### Round.rounding_extraction()¶

In [74]:
In [75]:
In [76]:
round_02 = Round(Add(x, y, one, two))
round_02:
In [77]:

## The shallow_simplification() method¶

Some testing of the do_reduced_simplification() method(s), allowing the simplification of Ceil(x), Floor(x), and Round(x) to the operand $x$ when we know $x\in\mathbb{Z}$, and simplification of f(x+n) to f(x)+n when $x$ is real and $n\in\mathbb{Z}$. This is not a method that would typically be called directly â€” instead it ends up getting called by the more general Expr.simplification() method.

### Ceil.shallow_simplification()¶

In [78]:
# simplifying ceiling of an integer
ceil_2.shallow_simplification()
In [79]:
# simplifying ceiling of expression assumed to be an integer
ceil_x_minus_y.shallow_simplification(assumptions=[InSet(subtract(x, y), Integer)])
In [80]:
# simplifying ceiling of a sum of an assumed real and an assumed integer
ceil_x_minus_y.shallow_simplification(assumptions=[InSet(x, Real), InSet(y, Integer)])
In [81]:
# simplifying ceiling of sum of some assumed real numbers and an actual integer
ceil_x_minus_y_plus_2.shallow_simplification(assumptions=[InSet(x, Real), InSet(y, Real)])

### Floor.shallow_simplification()¶

In [82]:
# simplifying floor of an integer
floor_2.shallow_simplification()
In [83]:
# simplifying floor of a sum of assumed integers
floor_x_plus_y.shallow_simplification(assumptions=[InSet(x, Integer), InSet(y, Integer)])
In [84]:
# simplifying floor of a sum of an assumed real and an assumed integer
floor_x_plus_y.shallow_simplification(assumptions=[InSet(x, Real), InSet(y, Integer)])
In [85]:
# simplifying floor of a sum of some assumed real numbers and an actual integer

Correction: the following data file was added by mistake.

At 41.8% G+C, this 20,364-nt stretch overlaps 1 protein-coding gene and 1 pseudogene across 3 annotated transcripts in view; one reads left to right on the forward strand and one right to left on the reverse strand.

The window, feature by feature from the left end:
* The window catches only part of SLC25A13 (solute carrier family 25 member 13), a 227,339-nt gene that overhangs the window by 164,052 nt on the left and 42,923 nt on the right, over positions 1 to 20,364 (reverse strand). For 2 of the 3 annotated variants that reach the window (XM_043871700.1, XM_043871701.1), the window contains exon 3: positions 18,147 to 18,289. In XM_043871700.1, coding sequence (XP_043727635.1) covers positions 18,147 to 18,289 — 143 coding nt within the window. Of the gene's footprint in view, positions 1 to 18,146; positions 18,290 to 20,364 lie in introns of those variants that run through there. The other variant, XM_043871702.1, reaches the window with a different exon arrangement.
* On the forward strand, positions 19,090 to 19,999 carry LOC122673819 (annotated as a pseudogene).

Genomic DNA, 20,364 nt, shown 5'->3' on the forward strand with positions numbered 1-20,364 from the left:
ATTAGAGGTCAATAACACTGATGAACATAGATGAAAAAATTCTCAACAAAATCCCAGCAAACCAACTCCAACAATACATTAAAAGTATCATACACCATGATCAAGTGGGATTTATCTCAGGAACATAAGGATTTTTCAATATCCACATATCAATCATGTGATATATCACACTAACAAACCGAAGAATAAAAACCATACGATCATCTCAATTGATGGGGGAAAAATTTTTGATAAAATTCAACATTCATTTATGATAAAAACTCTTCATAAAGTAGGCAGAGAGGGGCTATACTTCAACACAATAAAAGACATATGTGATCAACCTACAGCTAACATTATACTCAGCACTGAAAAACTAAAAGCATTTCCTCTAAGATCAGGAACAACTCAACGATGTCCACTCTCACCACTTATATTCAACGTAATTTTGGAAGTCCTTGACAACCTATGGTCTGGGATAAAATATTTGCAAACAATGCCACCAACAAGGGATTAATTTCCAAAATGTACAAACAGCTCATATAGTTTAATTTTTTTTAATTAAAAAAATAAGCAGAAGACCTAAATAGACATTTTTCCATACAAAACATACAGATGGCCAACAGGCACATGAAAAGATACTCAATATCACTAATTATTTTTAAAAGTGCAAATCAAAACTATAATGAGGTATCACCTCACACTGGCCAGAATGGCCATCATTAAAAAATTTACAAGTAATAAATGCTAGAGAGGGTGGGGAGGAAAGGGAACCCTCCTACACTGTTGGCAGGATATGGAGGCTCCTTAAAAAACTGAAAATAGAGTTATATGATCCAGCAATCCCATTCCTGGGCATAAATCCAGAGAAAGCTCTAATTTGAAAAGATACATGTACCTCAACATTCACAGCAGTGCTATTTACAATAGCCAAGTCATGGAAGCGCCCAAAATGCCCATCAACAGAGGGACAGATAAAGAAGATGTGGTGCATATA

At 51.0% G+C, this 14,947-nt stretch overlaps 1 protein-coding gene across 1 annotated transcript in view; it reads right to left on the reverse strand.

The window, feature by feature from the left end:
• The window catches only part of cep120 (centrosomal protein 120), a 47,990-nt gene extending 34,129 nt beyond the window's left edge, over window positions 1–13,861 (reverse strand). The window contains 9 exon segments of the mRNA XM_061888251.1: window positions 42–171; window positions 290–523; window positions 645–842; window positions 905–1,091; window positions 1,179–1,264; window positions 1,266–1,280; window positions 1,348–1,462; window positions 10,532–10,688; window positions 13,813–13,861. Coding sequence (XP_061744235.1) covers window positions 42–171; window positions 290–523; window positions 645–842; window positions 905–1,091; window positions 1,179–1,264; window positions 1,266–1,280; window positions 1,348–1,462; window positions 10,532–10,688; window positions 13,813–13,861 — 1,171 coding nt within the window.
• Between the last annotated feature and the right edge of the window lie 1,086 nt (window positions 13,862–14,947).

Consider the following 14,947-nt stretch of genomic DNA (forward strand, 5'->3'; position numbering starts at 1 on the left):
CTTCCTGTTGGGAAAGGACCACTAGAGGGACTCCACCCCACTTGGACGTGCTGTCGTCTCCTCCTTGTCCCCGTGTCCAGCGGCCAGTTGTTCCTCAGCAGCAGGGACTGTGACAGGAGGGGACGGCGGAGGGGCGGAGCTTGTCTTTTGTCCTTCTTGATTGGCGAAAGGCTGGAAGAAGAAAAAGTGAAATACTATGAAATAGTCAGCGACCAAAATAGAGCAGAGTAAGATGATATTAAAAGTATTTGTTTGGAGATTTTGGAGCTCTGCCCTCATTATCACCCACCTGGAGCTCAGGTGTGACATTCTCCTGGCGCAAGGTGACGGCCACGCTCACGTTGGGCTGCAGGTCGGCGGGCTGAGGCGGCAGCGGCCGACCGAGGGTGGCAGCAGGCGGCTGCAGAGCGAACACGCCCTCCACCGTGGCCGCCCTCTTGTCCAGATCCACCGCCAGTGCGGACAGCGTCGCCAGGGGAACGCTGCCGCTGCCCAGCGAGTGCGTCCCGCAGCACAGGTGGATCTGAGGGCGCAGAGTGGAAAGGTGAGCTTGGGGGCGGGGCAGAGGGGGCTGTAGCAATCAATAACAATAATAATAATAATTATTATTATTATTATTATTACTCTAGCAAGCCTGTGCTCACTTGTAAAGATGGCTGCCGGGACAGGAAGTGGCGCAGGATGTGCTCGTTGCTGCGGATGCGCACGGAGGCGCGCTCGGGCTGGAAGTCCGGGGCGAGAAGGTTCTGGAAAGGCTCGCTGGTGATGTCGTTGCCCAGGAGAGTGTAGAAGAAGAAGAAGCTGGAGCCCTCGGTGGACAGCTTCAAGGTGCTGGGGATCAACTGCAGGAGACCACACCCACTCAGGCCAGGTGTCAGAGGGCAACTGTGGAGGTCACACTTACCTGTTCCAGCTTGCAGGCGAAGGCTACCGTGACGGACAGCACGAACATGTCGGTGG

floor_x_plus_y_plus_1.shallow_simplification(assumptions=[InSet(x, Real), InSet(y, Real)])

### Round.shallow_simplification()¶

In [86]:
round_2.shallow_simplification()
In [87]:
round_1_plus_2
In [88]:
round_1_plus_2.shallow_simplification()
In [89]:
round_x.shallow_simplification(assumptions=[InSet(x, Integer)])
In [90]:
round_x_plus_y.shallow_simplification(assumptions=[InSet(x, Real), InSet(y, Integer)])
In [91]:
round_x_plus_2.shallow_simplification(assumptions=[InSet(x, Real)])
In [92]:

## The Expr.simplification() method¶

### Ceil.simplification()¶

In [93]:
# simplifying ceiling of an integer
ceil_2.simplification()
In [94]:
# simplifying ceiling of expression assumed to be an integer
ceil_x_minus_y.simplification(assumptions=[InSet(subtract(x, y), Integer)])
In [95]:
# from proveit.logic.sets import SubsetEq
# from proveit.numbers import NaturalPos
# SubsetEq(NaturalPos, Integer).proven()
In [96]:
# simplifying ceiling of a sum of an assumed real and an assumed integer
ceil_x_minus_y.simplification(assumptions=[InSet(x, Real), InSet(y, Integer)])
In [97]:
# simplifying ceiling of sum of an assumed real,
# as assumed integer, and an actual integer
ceil_x_minus_y_plus_2.simplification(assumptions=[InSet(x, Real), InSet(y, Integer)])

### Floor.simplification()¶

In [98]:
floor_x_plus_y_plus_1
In [99]: